I hated that I had to pump at all. I hated that he got formula. I wanted to cry each time he took a tiny sip of it. 20 mL at a time at first. I gave him every bit of breastmilk I could. I wished they would have told me it was okay to stop the formula when my milk came in, but they didn’t until it was too late. And the supply issues started. I did everything I could and got most of it back. And then the latch issues happened, most likely a result of the bottle feeding he had received. Phrases like “nipple confusion” and “flow preference” entered my vocabulary. Still, I did everything. Always trying trying trying to get him off of the tiny amount of formula he was getting a day. And then when he wouldn’t nurse at all anymore and I learned what it meant to exclusively pump. And my reality became the breastpump, 15 minutes at a time, 8-10 times per day. I’ve kept that up since Zach was 4 months old. I hated it, but Zach was getting breastmilk. That was all that mattered. I still felt a deeper connection to him because of the months we spent together, nursing. That is how I spent the weeks of my maternity leave. And when I first returned to work, I would come home and Zach would nurse with me in the bed as I drifted off to sleep. Zach and Mommy. That’s all there was.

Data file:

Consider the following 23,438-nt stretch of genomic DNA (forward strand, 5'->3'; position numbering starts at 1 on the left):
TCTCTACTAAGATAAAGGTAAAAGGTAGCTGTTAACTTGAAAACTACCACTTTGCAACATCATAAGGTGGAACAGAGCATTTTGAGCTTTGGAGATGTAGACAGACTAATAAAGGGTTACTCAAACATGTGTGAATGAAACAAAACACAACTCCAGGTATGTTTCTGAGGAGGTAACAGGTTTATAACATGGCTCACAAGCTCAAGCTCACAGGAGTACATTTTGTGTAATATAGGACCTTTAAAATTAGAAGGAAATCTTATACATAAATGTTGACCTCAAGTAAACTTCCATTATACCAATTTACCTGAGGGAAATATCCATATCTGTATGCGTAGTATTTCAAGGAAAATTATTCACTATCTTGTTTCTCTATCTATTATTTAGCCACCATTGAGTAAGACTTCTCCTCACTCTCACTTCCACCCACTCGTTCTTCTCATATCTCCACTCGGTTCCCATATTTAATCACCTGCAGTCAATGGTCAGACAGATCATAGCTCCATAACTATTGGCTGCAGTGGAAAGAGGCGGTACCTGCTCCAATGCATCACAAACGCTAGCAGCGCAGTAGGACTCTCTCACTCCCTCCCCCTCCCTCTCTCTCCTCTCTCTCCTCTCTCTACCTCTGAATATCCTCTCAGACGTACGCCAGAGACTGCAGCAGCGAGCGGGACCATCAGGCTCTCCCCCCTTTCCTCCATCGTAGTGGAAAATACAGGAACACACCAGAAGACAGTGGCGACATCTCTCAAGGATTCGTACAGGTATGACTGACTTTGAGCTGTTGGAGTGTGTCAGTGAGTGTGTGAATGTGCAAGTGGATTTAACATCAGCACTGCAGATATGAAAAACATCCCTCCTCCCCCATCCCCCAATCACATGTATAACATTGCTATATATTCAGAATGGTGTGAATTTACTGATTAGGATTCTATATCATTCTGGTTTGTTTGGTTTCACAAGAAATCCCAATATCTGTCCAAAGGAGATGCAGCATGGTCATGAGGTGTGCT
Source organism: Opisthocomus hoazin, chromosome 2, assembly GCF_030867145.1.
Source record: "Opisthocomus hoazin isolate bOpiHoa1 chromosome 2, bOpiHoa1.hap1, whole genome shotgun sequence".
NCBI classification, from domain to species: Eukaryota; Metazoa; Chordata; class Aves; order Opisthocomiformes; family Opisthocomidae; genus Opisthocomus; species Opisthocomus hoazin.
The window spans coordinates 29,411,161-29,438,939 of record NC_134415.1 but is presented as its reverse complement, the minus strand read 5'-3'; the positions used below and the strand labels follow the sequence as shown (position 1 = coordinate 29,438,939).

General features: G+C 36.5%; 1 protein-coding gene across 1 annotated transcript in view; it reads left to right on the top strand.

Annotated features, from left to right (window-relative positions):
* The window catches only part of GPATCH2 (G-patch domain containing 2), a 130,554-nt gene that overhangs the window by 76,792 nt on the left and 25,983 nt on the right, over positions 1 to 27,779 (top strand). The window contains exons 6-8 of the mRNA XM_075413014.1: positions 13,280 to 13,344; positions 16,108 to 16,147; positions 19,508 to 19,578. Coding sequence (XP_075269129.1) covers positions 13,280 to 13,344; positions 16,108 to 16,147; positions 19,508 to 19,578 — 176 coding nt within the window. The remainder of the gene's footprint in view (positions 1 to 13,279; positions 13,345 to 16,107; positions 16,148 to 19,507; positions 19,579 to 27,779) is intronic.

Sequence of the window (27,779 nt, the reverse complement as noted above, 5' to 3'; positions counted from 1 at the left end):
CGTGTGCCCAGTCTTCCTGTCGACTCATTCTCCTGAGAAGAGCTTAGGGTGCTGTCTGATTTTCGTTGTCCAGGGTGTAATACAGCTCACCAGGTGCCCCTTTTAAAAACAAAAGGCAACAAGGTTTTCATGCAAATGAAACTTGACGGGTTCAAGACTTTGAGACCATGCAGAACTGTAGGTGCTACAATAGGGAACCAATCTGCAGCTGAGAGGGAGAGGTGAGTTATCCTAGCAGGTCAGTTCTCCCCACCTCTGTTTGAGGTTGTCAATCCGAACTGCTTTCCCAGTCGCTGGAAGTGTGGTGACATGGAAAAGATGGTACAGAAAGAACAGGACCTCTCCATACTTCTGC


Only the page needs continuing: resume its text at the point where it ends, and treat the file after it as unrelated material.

It has been such a difficult road. Difficult but rewarding. Worth it. I honestly can look at the differences in personalities between Evan and Zachary and I think the breastfeeding has something, if not everything, to do with it. Zach seems more content. More secure. I cannot help but think that this is because he had more of a connection to me.